Saturday, November 15, 2008

Jimi Hendrix' Drummer, Mitch Mitchell Dies

CNN reports on the passing of Mitch Mitchell, the last surviving member of the Jimi Hendrix Experience.

Mitch Mitchell, drummer for the legendary Jimi Hendrix Experience of the 1960s and the group's last surviving member, was found dead in his hotel room early Wednesday. He was 61.

Mitchell was a powerful force on the Hendrix band's 1967 debut album "Are You Experienced?" as well as the trio's albums "Electric Ladyland" and "Axis: Bold As Love."

Mitch Mitchell had a drumming style that stands out more than most. For example, when I let one of the old tunes run through my head, I rarely even notice the drums. Not so with this guy. As an example I give you Fire.

Friday, November 14, 2008

Michael Vick in Prison for Dogfighting

I know it's old news, but I'm somewhat out of the loop especially when it comes to American football. ESPN reports (almost a year ago) on the 23-month sentence received by the famous athlete. The last thing I knew, over twenty years ago, all the quarterbacks were white. But when I saw this video, I wondered if Johnny Unitas ever did what Michael Vick made look so easy.

I guess you know what I'm wondering. Is two years in prison an appropriate sentence for cruelty to animals? Now, don't get me wrong. I eat no meat because of animal rights, so don't any of you meat-eaters start in on me. I'm just thinking if it might not have made better sense to increase the fines and remedial programs, make him pay millions to animal rights groups perhaps, put him under strict supervision and let him keep playing football. Just look at the talent on that video, which I'm sure you have seen plenty of, I'm the one seeing it for the first time.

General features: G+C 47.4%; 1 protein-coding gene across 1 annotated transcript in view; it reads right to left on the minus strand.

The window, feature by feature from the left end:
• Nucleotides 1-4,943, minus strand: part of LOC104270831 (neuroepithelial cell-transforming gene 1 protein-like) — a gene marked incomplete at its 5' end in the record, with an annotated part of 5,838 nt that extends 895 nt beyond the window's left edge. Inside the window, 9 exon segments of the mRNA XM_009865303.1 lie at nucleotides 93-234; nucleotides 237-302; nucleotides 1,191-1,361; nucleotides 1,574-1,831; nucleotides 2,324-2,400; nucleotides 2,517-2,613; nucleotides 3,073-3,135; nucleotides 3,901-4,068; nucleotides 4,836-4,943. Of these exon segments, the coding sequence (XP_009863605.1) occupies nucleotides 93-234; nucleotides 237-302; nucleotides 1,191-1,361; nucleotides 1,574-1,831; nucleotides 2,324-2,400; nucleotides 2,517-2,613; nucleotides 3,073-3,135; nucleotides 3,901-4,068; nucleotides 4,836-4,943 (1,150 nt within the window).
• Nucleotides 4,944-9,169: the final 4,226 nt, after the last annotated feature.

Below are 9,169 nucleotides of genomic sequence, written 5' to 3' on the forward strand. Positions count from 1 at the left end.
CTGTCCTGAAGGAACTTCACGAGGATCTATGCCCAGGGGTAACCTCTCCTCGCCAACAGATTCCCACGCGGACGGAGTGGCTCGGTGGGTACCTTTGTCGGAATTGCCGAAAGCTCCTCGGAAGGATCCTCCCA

Another question is do you think violence towards animals translates into violence towards humans? Is it possible for one to be cruel to dogs and kind to people? What do you think?

One Nation, Under God, Indivisible, with Liberty and Justice for All

Alonzo Fyfe writes very eloquently on his blog Atheist Ethicist about an issue that I haven't followed very closely. Over the last couple years I've seen it in the news, I've received countless unsolicited e-mails from the conservative religious folks, but I could never get too worked up about it. The point seems to be, according to some, the words "under God" in the Pledge of Allegiance and the phrase "In God We Trust" on the money, are a problem.